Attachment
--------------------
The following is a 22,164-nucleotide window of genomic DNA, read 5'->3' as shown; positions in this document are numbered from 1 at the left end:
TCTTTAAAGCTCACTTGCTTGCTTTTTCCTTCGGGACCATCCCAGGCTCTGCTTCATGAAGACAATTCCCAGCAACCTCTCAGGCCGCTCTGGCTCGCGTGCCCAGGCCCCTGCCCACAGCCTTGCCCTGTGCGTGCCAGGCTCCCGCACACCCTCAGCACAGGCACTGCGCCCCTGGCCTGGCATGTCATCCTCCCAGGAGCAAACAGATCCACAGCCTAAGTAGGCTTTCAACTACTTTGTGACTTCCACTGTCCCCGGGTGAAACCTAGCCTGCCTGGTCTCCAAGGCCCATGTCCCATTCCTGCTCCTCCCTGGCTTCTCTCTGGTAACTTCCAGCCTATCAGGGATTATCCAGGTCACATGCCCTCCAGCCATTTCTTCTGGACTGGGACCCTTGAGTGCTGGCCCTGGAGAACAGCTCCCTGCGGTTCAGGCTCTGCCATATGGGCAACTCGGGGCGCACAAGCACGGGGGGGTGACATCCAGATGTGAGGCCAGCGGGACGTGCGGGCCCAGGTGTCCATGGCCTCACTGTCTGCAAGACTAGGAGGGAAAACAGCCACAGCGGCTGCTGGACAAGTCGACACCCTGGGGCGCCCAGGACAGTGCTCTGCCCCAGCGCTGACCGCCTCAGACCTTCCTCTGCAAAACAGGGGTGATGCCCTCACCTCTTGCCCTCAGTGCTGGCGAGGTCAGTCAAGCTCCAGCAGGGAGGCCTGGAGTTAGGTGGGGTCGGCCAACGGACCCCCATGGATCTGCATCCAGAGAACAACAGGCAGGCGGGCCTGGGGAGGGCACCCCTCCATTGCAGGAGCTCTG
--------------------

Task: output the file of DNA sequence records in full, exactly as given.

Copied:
The following is a 22,164-nucleotide window of genomic DNA, read 5'->3' as shown; positions in this document are numbered from 1 at the left end:
TCTTTAAAGCTCACTTGCTTGCTTTTTCCTTCGGGACCATCCCAGGCTCTGCTTCATGAAGACAATTCCCAGCAACCTCTCAGGCCGCTCTGGCTCGCGTGCCCAGGCCCCTGCCCACAGCCTTGCCCTGTGCGTGCCAGGCTCCCGCACACCCTCAGCACAGGCACTGCGCCCCTGGCCTGGCATGTCATCCTCCCAGGAGCAAACAGATCCACAGCCTAAGTAGGCTTTCAACTACTTTGTGACTTCCACTGTCCCCGGGTGAAACCTAGCCTGCCTGGTCTCCAAGGCCCATGTCCCATTCCTGCTCCTCCCTGGCTTCTCTCTGGTAACTTCCAGCCTATCAGGGATTATCCAGGTCACATGCCCTCCAGCCATTTCTTCTGGACTGGGACCCTTGAGTGCTGGCCCTGGAGAACAGCTCCCTGCGGTTCAGGCTCTGCCATATGGGCAACTCGGGGCGCACAAGCACGGGGGGGTGACATCCAGATGTGAGGCCAGCGGGACGTGCGGGCCCAGGTGTCCATGGCCTCACTGTCTGCAAGACTAGGAGGGAAAACAGCCACAGCGGCTGCTGGACAAGTCGACACCCTGGGGCGCCCAGGACAGTGCTCTGCCCCAGCGCTGACCGCCTCAGACCTTCCTCTGCAAAACAGGGGTGATGCCCTCACCTCTTGCCCTCAGTGCTGGCGAGGTCAGTCAAGCTCCAGCAGGGAGGCCTGGAGTTAGGTGGGGTCGGCCAACGGACCCCCATGGATCTGCATCCAGAGAACAACAGGCAGGCGGGCCTGGGGAGGGCACCCCTCCATTGCAGGAGCTCTG